Author Topic: Suitability of the Griffon as a gunship  (Read 5252 times)

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Offline Dan Fielding

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Suitability of the Griffon as a gunship
« on: September 06, 2011, 20:52:46 »
I have a few questions regarding the Griffon:

Now that Griffons are being armed with M-134d's, how suitable/effective would they be in a gunship role? How would they compare to a Huey in this role, given that the Huey has been effectively employed as a gunship for ages now. Does the Griffon have any limitations or advantages that would impact it being an effective gunship? Does the Griffon itself allow for modifications that would improve its ability to deliver ground support (e.g. rocket pods) or would it be best for the CF to consider a dedicated heli for ground support?

Oh, just one thing, here's an EPIC vid of US close air support with MH-60L DAPs and Little Birds. I'm SO jealous that our Allies to the south get to play around with these wicked pieces of kit ;) !

http://www.youtube.com/watch?v=EcWFsXkdl4E
"Boy, this has been grand... but, uh, we have a clothing-optional RV show we have to get to."

"I have stood next to death, and people liked him better."

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Offline Kalatzi

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Re: Suitability of the Griffon as a gunship
« Reply #1 on: September 06, 2011, 21:07:03 »
I have no idea where I heard or read this, so treat it a a rumour. As follows. One reason that it usually didnt even carry C6 door guns is that that airframe was not strong enough. to absorb the recoilon a long term basis.

If that's the case they would have required a lot of mods - since the minigun puts out a LOT more recoil.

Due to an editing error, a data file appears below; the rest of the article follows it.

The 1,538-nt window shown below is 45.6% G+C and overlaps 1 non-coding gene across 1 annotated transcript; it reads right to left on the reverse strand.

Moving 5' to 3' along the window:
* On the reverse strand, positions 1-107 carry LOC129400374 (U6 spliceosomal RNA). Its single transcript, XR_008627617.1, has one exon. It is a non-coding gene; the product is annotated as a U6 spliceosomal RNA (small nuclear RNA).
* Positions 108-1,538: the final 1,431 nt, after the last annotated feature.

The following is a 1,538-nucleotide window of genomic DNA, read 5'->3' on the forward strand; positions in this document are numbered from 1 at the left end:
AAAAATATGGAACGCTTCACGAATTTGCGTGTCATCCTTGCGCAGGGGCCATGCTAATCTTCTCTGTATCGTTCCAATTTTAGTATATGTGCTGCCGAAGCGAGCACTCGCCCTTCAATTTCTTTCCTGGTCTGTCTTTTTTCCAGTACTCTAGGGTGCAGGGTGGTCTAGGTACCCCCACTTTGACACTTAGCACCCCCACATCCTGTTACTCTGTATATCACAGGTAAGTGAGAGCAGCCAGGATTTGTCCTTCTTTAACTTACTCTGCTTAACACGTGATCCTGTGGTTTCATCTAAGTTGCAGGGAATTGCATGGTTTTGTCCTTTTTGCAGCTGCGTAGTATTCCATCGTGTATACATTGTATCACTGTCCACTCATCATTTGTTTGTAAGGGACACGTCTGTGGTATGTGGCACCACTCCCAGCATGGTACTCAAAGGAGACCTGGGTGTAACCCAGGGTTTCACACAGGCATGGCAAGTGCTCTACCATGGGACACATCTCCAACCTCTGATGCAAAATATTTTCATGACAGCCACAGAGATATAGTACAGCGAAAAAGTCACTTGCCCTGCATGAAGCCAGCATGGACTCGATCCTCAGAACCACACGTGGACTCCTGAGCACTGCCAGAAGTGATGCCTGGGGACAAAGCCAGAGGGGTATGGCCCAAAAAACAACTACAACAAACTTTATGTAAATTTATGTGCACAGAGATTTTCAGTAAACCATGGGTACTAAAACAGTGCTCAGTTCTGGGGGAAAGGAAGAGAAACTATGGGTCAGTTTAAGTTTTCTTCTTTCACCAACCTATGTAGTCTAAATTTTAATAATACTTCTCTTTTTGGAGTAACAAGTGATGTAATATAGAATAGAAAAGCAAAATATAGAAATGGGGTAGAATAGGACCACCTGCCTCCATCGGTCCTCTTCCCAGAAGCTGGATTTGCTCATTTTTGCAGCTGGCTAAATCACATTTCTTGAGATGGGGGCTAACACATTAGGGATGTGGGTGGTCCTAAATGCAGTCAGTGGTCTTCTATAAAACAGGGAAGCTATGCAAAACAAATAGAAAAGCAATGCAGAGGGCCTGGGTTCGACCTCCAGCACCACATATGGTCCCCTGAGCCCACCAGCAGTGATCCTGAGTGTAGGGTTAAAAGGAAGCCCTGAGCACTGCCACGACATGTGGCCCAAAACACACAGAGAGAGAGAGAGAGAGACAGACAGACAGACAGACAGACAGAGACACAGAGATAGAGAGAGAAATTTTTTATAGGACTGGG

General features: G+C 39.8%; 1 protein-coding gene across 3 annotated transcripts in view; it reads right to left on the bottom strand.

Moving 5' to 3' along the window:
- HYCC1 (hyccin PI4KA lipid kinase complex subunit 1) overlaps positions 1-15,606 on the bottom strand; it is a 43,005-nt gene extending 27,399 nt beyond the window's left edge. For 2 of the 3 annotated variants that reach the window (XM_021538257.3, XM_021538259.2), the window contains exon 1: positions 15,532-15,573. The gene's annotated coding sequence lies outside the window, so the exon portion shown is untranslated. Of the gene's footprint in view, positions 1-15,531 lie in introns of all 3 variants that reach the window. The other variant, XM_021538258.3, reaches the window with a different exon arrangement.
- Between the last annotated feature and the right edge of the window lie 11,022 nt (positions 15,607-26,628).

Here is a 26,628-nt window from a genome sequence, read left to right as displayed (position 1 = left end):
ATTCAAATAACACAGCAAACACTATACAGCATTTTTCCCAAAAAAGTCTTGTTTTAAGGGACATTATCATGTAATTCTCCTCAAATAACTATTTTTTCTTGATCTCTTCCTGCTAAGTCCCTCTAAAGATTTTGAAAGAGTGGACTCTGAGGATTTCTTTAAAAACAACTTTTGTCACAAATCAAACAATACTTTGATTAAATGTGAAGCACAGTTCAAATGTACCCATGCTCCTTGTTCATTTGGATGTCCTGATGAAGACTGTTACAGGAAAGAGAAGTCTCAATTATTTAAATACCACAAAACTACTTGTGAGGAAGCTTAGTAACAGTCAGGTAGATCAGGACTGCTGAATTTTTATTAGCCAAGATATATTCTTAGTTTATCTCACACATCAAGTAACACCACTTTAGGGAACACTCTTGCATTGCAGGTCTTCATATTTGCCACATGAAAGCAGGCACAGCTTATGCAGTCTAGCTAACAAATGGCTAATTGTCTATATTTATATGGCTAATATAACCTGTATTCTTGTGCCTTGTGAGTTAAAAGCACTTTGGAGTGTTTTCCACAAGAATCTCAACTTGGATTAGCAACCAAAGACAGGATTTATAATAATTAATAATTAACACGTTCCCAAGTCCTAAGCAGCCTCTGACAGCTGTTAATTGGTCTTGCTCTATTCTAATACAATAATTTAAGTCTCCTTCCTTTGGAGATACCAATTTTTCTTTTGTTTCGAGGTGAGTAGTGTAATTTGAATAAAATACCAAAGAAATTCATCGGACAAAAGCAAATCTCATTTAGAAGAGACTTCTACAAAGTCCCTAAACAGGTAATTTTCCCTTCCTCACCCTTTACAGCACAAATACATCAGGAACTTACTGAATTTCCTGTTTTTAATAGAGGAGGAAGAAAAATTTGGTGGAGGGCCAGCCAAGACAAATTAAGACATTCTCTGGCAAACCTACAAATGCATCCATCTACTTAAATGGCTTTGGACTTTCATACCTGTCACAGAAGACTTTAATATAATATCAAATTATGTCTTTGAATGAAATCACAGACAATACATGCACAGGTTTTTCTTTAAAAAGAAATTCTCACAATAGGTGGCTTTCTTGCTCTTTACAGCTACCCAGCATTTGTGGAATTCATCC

Too much stress on an airframe is not a good thing.

If we want gunships - I feel that we should get the real deal.  Don't hold your breath.

I expect other on here no better than I.





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Offline HeavyHooker

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Re: Suitability of the Griffon as a gunship
« Reply #2 on: September 07, 2011, 15:25:18 »
The Griffon did serve as a gunship up until our very recent pull out from Afghanistan (air assets only, not including the training cadre up north).  The Griffon is an adequate weapons platform to carry M134D and the GAU-21 .50 cal weapons.  Although there are limitations due to the extreme temperature ranges and relatively higher elevations they were quite effective in their role.  Although their primary role was CH 47 escort, the Griffons flew several convoy escorts, reconnaissance missions for the Army guys, as well as interrogating targets for JTAC ground controllers. 

In comparison to a "Huey" (I am thinking that you are referencing the UH-1 airframe), the CH 146 compares quite well although it does carry a considerably higher weight considering all of its avionics, radios, etc and this limits performance.  It does not stand up quite so well to the UH-1Y model of Huey as it is newer, more powerful, with better components with more redundancy built in for a fighting machine.  Same goes for the UH-60.  Those machines were built to carry weapons and troops in a war zone and we simply modified a Bell 412 to suit our needs.

That being said, the Griffon is a capable UH and considering what our budget is projected to do in the next little while, don't hold your breath for Yankees or BHs.  Especially considering that our new CH147s will start coming in the door next year.

HH

Offline Loachman

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Re: Suitability of the Griffon as a gunship
« Reply #3 on: September 07, 2011, 16:08:31 »
Define "gunship".

If you mean attack helicopter, it does not come close.

If you mean armed helicopter, yes, it qualifies.

In a low-threat environment it has its uses - high-threat (real war) not so much.

For Kalatzi: The reason why neither Twin Huey nor Griffon didn't/don't "usually" carry door guns is because there is no need for most missions, more weapon maintenance would be required for no reason, and crews would frighten civvies at civ airports when they carry machineguns into terminal restaurants when they stop in for lunch. They are mounted for operations that require them, range practices, and some (but not all) exercises.